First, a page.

When SwiftUI launched at WWDC 2019, the Apple developer community was taken by surprise. Throughout the week, WWDC sessions continued to delight developers in attendance, but many on-site (and beyond) were a touch confused by SwiftUI’s use of the ‘$’ prefix in code. If that sounds like you, here’s a primer on what that new dollar-sign prefix is all about.
Let’s start with the core of SwiftUI, which is the view. In its most direct form, SwiftUI allows you to drag and drop things onto your view, much as you can in Xcode storyboards now. The difference is it will also return usable code in your
.swift files, which is where manipulation of those views can occur.
As an example, let’s just say you have a single-view app for ordering a sandwich. In your view, there are options for things such as type of bread, condiments, meats, produce (lettuce, tomatoes, etc.), as well as add-ons such as avocado or bacon. At the bottom of your view, there’s an Apple Pay button that completes the order. Simple.
You would likely want to store the functionality of your sandwich app in a different file, just to keep things nice and clean. It’s where you would have functions for the types of bread, meats, add-ons, and other items people can get on their sandwich. The Apple Pay API may go in its own file.
Now you’ve got three files: Your view, a
.swift file for the logic of your app, and one for the Apple Pay API. We don’t need to worry about the Apple Pay API for this example, but the
.swift file and view are important.
Let’s say you have a unique Struct for bread, with five different types of bread for customers to choose from. In the app’s view, where the customer chooses their bread, your code for that view would include something like
$typeOfBread in the selector. A ‘$’ prefix is a read-write binding, which means your view is calling back to your
.swift Struct for the bread types it can access.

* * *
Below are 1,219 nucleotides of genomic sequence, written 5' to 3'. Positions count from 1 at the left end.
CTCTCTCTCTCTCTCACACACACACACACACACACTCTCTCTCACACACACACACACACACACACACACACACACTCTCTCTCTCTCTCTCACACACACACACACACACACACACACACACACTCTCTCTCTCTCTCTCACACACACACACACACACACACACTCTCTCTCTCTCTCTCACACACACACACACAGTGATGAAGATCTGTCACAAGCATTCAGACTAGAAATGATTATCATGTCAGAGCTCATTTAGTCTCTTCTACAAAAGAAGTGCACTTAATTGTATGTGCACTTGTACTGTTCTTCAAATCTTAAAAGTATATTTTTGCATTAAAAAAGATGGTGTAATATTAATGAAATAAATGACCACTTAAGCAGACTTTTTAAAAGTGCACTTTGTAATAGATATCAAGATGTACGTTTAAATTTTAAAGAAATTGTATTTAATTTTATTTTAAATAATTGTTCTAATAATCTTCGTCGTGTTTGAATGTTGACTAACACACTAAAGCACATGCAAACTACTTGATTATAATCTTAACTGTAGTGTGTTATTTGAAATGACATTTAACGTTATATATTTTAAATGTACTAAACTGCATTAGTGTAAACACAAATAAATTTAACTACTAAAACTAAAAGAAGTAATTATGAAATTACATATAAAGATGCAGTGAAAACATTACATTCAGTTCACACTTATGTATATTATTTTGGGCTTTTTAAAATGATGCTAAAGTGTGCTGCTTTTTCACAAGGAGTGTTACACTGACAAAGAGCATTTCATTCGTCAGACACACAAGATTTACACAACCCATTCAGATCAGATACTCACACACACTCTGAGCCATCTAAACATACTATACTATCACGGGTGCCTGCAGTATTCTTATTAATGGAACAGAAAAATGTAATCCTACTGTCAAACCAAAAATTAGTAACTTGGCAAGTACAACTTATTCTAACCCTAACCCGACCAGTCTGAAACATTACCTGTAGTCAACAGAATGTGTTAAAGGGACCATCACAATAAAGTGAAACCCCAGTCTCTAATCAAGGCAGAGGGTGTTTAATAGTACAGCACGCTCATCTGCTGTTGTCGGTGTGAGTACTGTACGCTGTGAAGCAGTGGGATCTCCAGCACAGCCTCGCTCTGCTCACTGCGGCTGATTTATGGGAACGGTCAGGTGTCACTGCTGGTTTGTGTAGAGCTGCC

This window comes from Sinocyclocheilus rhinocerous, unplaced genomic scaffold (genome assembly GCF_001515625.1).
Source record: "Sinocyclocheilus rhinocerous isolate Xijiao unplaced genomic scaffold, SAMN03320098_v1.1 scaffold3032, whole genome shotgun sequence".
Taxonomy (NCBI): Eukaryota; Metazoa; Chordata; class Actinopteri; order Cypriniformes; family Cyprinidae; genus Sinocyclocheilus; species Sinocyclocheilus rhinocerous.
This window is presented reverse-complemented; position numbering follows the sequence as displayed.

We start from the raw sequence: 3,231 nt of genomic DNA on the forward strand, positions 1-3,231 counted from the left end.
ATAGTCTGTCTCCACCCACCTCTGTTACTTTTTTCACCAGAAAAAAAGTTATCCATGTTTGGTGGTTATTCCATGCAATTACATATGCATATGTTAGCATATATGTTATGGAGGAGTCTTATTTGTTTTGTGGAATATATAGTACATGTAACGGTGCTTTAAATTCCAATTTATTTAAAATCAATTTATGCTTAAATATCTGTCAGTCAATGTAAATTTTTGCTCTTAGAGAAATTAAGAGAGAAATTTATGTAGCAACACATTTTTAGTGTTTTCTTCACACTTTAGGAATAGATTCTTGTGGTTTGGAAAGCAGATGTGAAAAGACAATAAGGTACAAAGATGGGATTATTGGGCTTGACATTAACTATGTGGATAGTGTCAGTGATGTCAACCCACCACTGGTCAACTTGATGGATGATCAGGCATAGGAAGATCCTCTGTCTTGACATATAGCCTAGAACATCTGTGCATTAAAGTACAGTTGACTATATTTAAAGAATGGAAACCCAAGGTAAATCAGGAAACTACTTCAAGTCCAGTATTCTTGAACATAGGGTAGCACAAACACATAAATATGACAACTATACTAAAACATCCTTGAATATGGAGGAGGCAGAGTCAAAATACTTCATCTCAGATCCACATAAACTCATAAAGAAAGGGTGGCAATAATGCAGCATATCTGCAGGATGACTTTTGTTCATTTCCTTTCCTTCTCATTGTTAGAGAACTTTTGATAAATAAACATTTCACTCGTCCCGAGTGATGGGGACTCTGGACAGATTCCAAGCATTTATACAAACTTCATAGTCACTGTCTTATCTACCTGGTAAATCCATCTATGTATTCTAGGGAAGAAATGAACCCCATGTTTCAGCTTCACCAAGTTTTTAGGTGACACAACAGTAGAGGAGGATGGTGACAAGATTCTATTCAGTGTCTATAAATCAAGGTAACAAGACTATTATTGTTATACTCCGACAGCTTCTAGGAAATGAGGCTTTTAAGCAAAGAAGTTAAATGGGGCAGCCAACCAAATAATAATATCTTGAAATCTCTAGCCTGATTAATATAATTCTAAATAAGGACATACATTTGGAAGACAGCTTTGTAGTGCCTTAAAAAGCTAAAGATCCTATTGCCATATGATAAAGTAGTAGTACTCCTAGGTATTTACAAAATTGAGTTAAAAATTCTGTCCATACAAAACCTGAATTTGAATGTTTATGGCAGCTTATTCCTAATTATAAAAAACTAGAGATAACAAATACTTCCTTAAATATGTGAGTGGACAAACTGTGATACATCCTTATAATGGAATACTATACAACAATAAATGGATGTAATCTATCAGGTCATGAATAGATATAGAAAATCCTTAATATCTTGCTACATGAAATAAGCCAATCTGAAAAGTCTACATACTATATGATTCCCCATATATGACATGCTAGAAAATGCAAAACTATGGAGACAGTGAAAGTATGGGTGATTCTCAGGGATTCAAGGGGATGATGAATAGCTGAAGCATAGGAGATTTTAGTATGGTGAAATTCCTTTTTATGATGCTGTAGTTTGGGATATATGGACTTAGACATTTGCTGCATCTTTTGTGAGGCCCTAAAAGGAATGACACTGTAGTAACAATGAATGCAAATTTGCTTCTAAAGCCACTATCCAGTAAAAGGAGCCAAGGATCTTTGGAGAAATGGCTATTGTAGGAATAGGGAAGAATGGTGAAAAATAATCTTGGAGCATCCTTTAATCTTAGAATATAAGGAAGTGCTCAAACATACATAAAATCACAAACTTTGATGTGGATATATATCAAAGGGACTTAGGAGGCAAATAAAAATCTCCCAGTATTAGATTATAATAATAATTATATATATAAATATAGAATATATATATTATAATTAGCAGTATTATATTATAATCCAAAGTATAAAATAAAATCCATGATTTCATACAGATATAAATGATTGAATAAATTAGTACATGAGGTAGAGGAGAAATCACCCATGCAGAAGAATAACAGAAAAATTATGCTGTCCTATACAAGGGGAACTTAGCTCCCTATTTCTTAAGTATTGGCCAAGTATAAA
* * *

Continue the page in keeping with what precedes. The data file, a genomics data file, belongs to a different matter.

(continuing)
We first see the ‘$’ discussed in Swift Evolution 258:
The use of the prefix $ for the synthesized storage property name is deliberate: it provides a predictable name for the backing storage, so that wrapper types can provide API.
And from Apple’s documentation regarding bindings:
Bindings are considered to be a property of the object which is bound, and all information related to bindings should be owned by the object.
The view of your imagined app makes no assumptions; it just saves the request until the customer pays and the order is submitted. It’s the same concept as sitting in a restaurant and ordering a sandwich on rye bread, then asking your server to switch to wheat bread. The server wrote down rye, but simply crossed that out and wrote “wheat” instead. Nothing was finalized until the server sent your sandwich order to the kitchen.
(And if you said “bricohe” and the restaurant didn’t have that type of bread, your server would let you know. In your app’s view, you may want to choose a selector wheel for the bread types available.)
So it is with your view. The ‘$’ prefix holds the selection in place within your view until the order is completed. It calls back to the Struct as a read-write binding, because the order isn’t finalized until it is completed via the Apple Pay button, and the user may change their mind.
The ‘$’ prefix is new, and a bit intimidating if you’ve not used it before – but it’s also really handy. We like it because it keeps your view code from being too long-winded, and it almost forces developers into the practice of creating new files for various aspects of their code (logic, view, Apple Pay API, etc.).
If you’re not yet running Xcode 11 with SwiftUI and the macOS Catalina beta, you can tinker with ‘$’ prefixes in Xcode Playgrounds. The ‘$’ prefix is used in Swift for implicitly naming parameters in closures where parameters have no names, which is described in the “Expressions” section of Language Reference on Swift.org.
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